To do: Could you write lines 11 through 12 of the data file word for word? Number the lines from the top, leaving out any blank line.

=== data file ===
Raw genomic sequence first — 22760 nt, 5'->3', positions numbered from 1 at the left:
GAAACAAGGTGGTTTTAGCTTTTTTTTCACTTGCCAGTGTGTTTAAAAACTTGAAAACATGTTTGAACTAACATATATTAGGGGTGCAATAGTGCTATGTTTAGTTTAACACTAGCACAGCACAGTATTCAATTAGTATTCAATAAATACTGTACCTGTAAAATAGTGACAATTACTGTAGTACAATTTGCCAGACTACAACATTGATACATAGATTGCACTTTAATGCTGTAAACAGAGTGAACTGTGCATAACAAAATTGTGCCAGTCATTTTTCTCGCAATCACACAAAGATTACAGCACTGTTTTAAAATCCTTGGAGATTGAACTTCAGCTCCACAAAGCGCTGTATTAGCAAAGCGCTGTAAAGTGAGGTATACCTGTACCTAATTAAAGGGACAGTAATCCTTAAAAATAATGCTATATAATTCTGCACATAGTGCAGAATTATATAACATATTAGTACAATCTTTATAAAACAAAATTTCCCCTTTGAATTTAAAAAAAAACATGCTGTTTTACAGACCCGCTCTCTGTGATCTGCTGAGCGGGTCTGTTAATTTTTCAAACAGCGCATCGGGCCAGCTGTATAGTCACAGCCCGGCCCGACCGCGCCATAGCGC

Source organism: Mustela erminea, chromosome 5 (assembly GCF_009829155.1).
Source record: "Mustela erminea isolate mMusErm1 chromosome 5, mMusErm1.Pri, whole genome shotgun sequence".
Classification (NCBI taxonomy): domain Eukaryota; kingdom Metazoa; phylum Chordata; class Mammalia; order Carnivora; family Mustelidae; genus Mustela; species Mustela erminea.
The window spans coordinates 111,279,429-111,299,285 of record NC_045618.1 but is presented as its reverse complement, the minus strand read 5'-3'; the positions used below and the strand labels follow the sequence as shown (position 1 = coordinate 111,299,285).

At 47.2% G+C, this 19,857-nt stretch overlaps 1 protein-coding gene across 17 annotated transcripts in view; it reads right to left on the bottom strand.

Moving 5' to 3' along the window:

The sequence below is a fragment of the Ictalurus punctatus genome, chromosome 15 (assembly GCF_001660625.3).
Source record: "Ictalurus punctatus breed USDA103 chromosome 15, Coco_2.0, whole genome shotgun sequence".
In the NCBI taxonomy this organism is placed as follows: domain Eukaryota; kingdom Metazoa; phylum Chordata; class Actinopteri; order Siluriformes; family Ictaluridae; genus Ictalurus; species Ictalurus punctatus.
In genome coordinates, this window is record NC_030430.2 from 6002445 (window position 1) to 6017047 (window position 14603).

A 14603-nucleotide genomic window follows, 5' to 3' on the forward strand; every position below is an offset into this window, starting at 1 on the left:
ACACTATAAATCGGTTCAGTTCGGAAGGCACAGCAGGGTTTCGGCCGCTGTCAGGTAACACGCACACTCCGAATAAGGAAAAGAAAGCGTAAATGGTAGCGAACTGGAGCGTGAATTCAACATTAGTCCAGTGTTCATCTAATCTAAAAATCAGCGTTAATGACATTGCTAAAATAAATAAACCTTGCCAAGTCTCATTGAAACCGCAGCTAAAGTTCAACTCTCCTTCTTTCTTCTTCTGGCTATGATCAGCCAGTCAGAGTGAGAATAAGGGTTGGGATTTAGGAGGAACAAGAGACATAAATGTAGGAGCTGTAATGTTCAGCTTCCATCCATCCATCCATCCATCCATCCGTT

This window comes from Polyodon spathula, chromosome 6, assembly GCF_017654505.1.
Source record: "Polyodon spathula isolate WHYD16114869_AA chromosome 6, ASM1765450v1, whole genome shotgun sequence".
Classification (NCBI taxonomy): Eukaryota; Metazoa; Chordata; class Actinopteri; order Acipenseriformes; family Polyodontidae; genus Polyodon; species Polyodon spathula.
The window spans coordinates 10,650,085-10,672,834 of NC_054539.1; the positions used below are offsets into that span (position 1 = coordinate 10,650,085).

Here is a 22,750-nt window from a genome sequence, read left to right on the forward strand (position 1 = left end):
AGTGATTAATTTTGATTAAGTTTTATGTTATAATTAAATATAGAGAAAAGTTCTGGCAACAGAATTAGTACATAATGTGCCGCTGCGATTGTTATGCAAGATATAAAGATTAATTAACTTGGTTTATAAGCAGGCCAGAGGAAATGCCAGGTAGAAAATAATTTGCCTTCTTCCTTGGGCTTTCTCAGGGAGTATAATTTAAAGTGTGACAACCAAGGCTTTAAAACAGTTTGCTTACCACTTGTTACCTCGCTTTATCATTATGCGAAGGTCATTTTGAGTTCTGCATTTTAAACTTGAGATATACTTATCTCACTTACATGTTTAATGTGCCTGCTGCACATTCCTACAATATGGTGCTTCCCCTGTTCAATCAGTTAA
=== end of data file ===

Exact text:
In the NCBI taxonomy this organism is placed as follows: domain Eukaryota; kingdom Metazoa; phylum Chordata; class Actinopteri; order Siluriformes; family Ictaluridae; genus Ictalurus; species Ictalurus punctatus.
In genome coordinates, this window is record NC_030430.2 from 6002445 (window position 1) to 6017047 (window position 14603).